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Difference between Daemon threads and user threads in Java

Ravi

Daemon threads

Daemon threads are low-priority threads whose purpose is to provide services to user threads.

User threads

User threads are high-priority threads whose purpose is to perform complex tasks that may or may not be supported by Daemon threads.

Daemon Threads User Threads
JVM never waits until all the user threads have completed their work. It exits as soon as all user threads have finished their work. JVM never exits until all the user threads have completed their work.
The lifecycle of the Daemon threads is dependent on the user threads. The lifecycle of user threads is independent.
JVM force stops/terminates the Daemon threads. JVM does not force stop/terminate the user threads.
Daemon threads have a lower priority compared to user threads. User threads have a higher priority compared to Daemon threads.
Daemon threads are service providers for user threads running in the same process. User threads can use daemon thread services but are not entirely dependent on them.

Example

public class Main{

    public static void main(String[] args) throws InterruptedException {
        Runnable daemonRunnable = () -> {
            while(true){
                System.out.println("I'm a daemon thread");
                try {
                    Thread.sleep(1000);
                } catch (InterruptedException e) {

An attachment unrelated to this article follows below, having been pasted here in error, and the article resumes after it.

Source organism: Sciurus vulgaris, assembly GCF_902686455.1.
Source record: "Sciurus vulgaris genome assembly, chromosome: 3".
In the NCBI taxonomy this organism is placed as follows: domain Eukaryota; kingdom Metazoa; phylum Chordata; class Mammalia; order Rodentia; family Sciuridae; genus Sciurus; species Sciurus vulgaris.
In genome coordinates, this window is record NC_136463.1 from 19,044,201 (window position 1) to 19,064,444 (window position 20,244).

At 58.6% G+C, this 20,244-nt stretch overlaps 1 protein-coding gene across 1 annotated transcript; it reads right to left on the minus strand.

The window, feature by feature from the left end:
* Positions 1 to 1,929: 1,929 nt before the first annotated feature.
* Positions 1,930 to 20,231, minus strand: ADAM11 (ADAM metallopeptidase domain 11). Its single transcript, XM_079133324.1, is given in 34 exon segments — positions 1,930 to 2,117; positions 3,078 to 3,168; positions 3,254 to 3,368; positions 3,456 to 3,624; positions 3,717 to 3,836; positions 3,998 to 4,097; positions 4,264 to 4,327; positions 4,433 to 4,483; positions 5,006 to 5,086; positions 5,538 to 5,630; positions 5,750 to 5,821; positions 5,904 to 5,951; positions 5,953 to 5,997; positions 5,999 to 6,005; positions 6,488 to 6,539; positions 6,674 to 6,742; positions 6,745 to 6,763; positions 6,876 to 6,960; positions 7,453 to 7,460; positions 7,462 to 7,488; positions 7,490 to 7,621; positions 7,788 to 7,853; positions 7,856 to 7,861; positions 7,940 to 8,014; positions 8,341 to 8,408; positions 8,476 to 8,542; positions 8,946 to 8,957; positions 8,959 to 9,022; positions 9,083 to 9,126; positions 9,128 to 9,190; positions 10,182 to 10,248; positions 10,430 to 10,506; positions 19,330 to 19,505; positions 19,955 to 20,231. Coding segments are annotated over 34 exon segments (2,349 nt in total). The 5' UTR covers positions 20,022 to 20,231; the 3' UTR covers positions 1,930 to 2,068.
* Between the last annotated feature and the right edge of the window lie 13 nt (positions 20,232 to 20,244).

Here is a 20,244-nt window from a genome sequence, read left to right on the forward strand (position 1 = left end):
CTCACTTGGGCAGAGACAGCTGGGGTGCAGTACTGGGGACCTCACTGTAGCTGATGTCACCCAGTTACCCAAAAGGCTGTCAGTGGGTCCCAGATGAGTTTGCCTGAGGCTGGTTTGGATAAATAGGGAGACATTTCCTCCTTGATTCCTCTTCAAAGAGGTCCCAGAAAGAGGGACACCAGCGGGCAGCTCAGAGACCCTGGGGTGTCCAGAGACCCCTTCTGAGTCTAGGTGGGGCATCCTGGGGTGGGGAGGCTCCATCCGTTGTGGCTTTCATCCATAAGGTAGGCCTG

e.printStackTrace();
                }
            }
        };

        Runnable userRunnable = () -> {
            try {
                System.out.println("I'm a user thread");
                Thread.sleep(3000);
            } catch (InterruptedException e) {
                e.printStackTrace();
            }
        };

        Thread daemonThread = new Thread(daemonRunnable);
        daemonThread.setName("daemon-thread");
        daemonThread.setDaemon(true);
        Thread notDaemonThread = new Thread(userRunnable);
        notDaemonThread.setName("not-daemon-thread");
        daemonThread.start();
        notDaemonThread.start();
        Thread.sleep(4000);
    }
}
Try it out!

Explanation

  • Lines 4–13: We define a runnable called daemonRunnable to run for the Daemon thread. We use a while loop in the runnable function to print a string and sleep for one second.
  • Lines 15–22: We define a runnable called userRunnable to run for the user thread. In the runnable function, we print a string and sleep for three seconds.
  • Lines 24–31: We create a Daemon and a user thread with the corresponding runnable.

After executing the code, we can observe that the Daemon thread is still in the running state, and prints “I’m a daemon thread,” while the user thread has completed running the runnable. Although the daemon thread is still running, the JVM exits.

Note: For more on Daemon threads in Java, refer to: How to create a daemon thread in Java and How to check if a thread is a daemon thread.

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